Steel tycoon Lakshmi Mittal and cola queen Indra Nooyi might have made it to the top, but others like Murli Kewalram Chanrai, Mustaq Ahmad, Sudhir Gupta and Kartar Singh Thakral are also making waves on foreign shores.
The four Indian expats--almost unknown as compared to Mittals and Nooyis, have made it to Singapore's richie-rich club with their rags-to-riches stories recognised by US magazine Forbes.
Chanrai, head of the three billion dollars Kewalram Chanrai Group; Ahmad, owner of Mustafa Centre in Little India; Gupta, a tyre tycoon; and Thakral, who is into textiles and IT peripherals figure in the first ever richest 40 list of the island nation compiled by Forbes in its Asia September edition.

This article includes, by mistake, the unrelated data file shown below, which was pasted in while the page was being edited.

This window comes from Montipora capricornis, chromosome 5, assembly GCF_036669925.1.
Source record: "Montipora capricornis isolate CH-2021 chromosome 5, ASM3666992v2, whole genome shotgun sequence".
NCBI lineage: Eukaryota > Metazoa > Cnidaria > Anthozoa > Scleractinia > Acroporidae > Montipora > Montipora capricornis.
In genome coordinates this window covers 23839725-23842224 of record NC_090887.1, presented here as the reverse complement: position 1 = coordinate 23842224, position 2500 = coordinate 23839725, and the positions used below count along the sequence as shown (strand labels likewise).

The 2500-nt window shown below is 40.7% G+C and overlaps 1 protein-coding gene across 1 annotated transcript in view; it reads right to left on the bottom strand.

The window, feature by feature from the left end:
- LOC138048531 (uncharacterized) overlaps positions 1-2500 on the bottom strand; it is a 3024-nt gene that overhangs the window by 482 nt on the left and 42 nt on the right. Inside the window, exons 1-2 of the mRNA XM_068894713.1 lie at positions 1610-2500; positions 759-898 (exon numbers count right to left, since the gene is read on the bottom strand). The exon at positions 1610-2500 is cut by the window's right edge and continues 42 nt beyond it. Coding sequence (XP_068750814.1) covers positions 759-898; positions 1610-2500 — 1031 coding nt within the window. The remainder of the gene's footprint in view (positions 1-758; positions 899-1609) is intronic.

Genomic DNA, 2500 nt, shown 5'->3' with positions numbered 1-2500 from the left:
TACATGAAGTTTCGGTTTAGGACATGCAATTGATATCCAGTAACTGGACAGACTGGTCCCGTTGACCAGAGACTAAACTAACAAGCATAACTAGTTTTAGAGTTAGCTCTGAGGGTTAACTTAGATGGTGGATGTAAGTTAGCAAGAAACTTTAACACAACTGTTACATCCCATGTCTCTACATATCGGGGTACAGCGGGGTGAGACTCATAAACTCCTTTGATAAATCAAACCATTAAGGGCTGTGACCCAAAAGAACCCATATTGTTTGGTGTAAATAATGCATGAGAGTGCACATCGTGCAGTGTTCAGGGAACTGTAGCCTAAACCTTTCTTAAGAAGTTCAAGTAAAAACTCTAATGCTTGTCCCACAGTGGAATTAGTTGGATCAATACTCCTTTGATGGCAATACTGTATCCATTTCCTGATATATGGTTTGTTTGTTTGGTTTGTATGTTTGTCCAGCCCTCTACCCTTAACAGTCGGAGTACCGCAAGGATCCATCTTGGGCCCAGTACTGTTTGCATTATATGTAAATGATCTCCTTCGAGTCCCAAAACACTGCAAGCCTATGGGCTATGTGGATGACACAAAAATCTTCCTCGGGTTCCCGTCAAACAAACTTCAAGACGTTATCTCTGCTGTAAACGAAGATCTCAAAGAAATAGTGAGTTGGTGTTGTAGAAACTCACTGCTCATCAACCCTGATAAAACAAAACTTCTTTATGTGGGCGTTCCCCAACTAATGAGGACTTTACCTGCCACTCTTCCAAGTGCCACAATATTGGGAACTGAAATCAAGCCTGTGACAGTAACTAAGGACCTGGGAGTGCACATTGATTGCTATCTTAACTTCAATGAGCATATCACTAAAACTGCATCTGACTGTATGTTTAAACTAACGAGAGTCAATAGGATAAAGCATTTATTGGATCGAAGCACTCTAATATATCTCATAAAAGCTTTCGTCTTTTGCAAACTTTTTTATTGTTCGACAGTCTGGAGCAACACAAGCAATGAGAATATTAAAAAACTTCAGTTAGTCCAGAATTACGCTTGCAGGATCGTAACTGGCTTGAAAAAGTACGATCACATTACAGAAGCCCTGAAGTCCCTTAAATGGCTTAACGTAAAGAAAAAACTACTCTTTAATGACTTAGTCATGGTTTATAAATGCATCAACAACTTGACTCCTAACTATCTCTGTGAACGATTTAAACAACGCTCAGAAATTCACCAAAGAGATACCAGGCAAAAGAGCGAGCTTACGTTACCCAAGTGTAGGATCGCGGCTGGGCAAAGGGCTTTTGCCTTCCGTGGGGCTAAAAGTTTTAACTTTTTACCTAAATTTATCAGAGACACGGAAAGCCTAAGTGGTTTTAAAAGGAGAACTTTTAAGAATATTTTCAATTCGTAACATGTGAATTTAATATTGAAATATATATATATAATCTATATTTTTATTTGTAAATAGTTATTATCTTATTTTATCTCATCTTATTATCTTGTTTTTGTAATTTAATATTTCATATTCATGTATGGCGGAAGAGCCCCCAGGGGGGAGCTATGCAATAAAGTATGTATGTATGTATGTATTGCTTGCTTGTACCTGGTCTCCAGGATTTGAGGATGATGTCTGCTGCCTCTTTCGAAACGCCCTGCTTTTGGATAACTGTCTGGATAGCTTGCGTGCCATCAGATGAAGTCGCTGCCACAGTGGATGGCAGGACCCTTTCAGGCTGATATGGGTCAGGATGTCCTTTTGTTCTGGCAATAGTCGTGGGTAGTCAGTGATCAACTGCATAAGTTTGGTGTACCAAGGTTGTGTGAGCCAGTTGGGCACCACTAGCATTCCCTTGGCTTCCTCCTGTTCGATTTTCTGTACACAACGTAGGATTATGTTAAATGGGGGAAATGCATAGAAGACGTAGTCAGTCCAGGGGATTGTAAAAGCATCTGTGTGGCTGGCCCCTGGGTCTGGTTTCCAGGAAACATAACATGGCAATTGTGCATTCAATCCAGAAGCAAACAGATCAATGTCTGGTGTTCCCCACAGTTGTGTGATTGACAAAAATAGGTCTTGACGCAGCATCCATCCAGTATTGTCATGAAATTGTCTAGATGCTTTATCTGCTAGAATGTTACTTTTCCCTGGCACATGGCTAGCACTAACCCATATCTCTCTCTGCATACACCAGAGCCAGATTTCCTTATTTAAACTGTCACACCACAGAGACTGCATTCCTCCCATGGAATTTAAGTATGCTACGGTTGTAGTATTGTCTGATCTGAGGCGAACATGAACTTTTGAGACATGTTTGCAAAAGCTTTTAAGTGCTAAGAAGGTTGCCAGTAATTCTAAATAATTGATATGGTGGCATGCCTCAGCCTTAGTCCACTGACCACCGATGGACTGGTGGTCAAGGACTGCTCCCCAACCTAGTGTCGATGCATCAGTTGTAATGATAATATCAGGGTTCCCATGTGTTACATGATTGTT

Murli Kewalram Chanrai, aged 83 and the highest-ranked individual among the four, has been placed at seventh position with a net worth of 880 million dollars (over Rs 4,000 crore). His Kewalram Chanrai Group is held privately by overseas Indian family trusts and is part of the 150-year-old Chanrai empire.
From a humble beginning in trading business in India and Nigeria in 1860, the family business has grown into a conglomerate with business spanning across textiles, commodities, international trade, IT and real estate with more than 12,000 employees in over 45 countries.
The company's Singapore Stock Exchange listed subsidiary, Olam International, is the world's largest trader of cashews and second-largest trader of cocoa. Olam's customers include global giants like Nestle and Cadbury Shweppes.